Family, Memoirs.

Burt Ferguson Remembered: early life

-Family, W. Burt Ferguson

Burt's parents, Mel and Stella. Attrib: W. Burt Ferguson, Family.

My father-in-law Burt died recently, and before he died, we, Cindy, Scot and I, had some conversations with him about his early life.

William Burton Ferguson was born on January 12, 1925, in Portland, Oregon. His father and mother, Mel and Stella Wood Ferguson, raised Burt and his older brother Melvin on a farm, in straitened circumstances. His father had a bit of the wanderlust, and moved the family many times in his life. They moved in 1929 to South Central Los Angeles, picking cotton on the way; even Burt and his brother Mel helped, at their young age.

Burt spent most of his childhood in Los Angeles. He attended grade school at Trinity Street School, near the L.A. Coliseum, John Muir Junior High School, and John C. Fremont High School part of the way through his junior year.  Burt remembered the Los Angeles of his youth as a very welcome place; mostly sunny, without the contemporary smog, and a great place to grow up.

Burt loved sports, and became particularly enamored of tennis. In the 1930’s, Los Angeles was a hotbed of tennis activity. There were many public courts like Exposition Park where Burt played; each set of public courts had their own competitions among age groups, etc.; they each had a public “ladder”. There were local, regional and national playground championships during this time. Burt played on his junior high and high school teams in Los Angeles, and spent many hours playing at Exposition Park, in competition with many players who went on to win tennis tournaments up to the highest levels. The most prominent was Pancho Gonzales, who was three years younger than Burt. Pancho was someone who haunted the public courts, a “court rat,” carrying a beat-up racket, looking for anyone who would hit with him. Burt and some of his friends were happy to hit with Pancho (the more elite tennis club players usually were not). Burt and Pancho became life-long friends; in later years, when Pancho, who became a great professional player, would arrive in Portland for a tennis exhibition, he and Burt would get together. Pancho described the Exposition Park scene, in his book The Man With a Racket, as a place “where I had learned my tennis. It wasn’t as swanky as the Los Angeles Tennis Club, not quite. It was a public playground with eight hard-surfaced courts, standing in the shadow of the Los Angeles Coliseum. Many Mexicans and Negroes learned the game there. Many others who yearned to play but who couldn’t afford even a small fee, watched enthusiastically from the sidelines. Most of us at Exposition Park had two things in common: very little money and a love of tennis.”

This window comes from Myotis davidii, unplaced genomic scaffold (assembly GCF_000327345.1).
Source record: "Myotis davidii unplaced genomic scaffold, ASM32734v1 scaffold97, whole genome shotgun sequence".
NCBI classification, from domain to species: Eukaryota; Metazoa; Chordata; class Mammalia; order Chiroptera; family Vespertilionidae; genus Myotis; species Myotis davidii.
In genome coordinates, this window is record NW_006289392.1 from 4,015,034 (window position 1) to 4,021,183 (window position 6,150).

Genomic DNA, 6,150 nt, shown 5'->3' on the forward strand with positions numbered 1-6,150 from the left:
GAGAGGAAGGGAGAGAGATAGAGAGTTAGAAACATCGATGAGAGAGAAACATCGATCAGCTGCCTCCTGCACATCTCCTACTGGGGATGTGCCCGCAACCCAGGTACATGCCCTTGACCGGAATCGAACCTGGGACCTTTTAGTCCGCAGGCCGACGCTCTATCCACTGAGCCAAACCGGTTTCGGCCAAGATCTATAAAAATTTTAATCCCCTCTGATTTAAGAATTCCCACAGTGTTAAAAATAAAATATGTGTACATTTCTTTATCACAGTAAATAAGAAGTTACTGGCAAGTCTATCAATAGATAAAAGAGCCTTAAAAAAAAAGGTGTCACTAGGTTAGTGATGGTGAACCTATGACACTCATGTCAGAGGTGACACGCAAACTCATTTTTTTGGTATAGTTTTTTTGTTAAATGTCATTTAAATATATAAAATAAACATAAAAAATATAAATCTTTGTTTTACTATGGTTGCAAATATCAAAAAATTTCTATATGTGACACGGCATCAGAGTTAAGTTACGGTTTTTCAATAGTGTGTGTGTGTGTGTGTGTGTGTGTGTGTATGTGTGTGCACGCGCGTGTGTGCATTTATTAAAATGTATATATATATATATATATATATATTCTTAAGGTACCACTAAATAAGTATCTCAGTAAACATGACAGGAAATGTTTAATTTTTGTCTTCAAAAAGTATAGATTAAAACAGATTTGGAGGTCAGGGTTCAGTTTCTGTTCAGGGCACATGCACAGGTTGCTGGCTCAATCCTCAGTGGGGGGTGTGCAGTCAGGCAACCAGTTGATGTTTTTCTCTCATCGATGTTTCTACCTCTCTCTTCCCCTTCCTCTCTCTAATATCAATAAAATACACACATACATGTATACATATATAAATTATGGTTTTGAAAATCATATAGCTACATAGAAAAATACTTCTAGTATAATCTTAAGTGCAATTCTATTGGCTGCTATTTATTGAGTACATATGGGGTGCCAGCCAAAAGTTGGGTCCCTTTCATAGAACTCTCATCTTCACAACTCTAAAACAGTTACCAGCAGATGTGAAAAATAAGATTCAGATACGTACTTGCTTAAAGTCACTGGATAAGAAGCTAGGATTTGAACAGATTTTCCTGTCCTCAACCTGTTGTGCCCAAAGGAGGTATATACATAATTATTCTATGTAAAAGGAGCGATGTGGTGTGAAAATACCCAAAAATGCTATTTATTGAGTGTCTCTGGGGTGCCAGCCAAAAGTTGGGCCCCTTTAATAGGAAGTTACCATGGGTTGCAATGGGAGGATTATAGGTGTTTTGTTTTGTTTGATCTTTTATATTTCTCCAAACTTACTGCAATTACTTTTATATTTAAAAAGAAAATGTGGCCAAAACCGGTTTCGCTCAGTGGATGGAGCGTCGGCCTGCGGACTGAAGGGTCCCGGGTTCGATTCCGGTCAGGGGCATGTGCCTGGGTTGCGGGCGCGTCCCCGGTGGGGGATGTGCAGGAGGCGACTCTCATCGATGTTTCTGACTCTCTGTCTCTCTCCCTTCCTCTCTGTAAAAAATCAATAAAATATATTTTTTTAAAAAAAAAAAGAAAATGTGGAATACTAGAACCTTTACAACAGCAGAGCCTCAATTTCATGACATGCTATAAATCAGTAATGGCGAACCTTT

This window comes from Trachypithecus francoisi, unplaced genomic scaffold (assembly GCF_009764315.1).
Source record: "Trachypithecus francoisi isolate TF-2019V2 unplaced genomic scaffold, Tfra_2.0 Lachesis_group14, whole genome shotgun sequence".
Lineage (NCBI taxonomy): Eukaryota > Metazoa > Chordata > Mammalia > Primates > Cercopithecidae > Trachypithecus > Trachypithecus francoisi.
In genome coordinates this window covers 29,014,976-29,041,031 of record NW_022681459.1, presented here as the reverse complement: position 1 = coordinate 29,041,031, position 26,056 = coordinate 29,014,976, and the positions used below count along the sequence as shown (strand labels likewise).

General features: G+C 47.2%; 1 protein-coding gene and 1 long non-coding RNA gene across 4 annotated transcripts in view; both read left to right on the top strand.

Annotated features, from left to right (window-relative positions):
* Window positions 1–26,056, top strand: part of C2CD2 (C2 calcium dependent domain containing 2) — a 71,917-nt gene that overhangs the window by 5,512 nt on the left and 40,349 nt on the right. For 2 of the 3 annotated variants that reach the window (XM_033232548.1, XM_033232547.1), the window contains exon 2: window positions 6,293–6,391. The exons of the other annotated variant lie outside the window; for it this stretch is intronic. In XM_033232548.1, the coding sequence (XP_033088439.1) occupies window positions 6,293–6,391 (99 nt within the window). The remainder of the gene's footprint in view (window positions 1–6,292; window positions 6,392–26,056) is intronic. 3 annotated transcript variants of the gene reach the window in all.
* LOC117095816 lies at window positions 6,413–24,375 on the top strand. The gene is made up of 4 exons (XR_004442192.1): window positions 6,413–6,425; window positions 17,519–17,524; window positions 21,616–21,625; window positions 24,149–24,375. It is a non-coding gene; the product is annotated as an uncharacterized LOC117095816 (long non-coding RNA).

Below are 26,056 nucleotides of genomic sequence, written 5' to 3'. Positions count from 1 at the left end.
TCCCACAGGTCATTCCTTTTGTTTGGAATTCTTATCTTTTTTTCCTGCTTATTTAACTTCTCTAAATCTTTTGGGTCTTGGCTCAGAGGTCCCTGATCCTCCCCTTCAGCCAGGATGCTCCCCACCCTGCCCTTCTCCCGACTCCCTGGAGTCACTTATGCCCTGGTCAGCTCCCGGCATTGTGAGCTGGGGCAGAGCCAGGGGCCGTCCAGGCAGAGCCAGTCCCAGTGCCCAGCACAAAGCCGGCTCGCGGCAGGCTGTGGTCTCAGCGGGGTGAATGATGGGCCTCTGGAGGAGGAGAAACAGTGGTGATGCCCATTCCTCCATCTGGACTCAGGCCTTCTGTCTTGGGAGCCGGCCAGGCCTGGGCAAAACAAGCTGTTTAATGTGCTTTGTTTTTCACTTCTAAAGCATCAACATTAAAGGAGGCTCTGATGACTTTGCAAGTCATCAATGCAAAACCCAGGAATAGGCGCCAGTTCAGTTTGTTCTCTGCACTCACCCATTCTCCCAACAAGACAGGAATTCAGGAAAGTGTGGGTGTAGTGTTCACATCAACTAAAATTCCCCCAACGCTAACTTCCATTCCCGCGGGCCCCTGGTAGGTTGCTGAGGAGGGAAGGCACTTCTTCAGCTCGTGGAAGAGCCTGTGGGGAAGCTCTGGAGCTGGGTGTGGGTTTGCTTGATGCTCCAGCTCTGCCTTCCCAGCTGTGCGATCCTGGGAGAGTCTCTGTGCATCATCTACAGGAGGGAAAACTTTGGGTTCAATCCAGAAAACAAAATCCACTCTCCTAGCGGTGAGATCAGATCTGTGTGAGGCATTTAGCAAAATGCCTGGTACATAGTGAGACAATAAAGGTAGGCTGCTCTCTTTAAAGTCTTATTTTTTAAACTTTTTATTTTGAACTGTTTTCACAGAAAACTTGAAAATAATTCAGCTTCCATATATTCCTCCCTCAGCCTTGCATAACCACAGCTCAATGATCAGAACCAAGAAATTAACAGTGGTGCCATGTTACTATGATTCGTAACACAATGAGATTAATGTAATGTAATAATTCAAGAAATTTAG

-Family, W. Burt Ferguson

High school senior picture. Attrib: W. Burt Ferguson, Family.

Burt grew to be six foot one inch, and had a terrific tennis service; he had all the service shots, including the big cannonball, the spin, and could place the ball accurately. He even developed the rudiments of a top spin forehand, which was unusual in that time, but is now a standard means of playing; unfortunately, his coach actively discouraged his use of that stroke, which disappointed Burt even years after he had stopped playing competitively. When Burt was 16, his family moved to Medford, Oregon, and there Burt attended Medford High School. He not only played on the tennis team there, but was the Southern Oregon singles champion! A year later, his family moved to Portland, Oregon, and Burt attended Franklin High School, where he was the number one player on their tennis team, and finished 2nd in the PIL league tournament. As a senior, Burt faced, along with all other high school seniors in America in 1943, the military draft for the World War II conflict immediately following his graduation. Like many others, Burt enlisted in the armed forces right after graduation rather than waiting for the draft; Burt enisted, in June of 1943, in the U.S. Navy.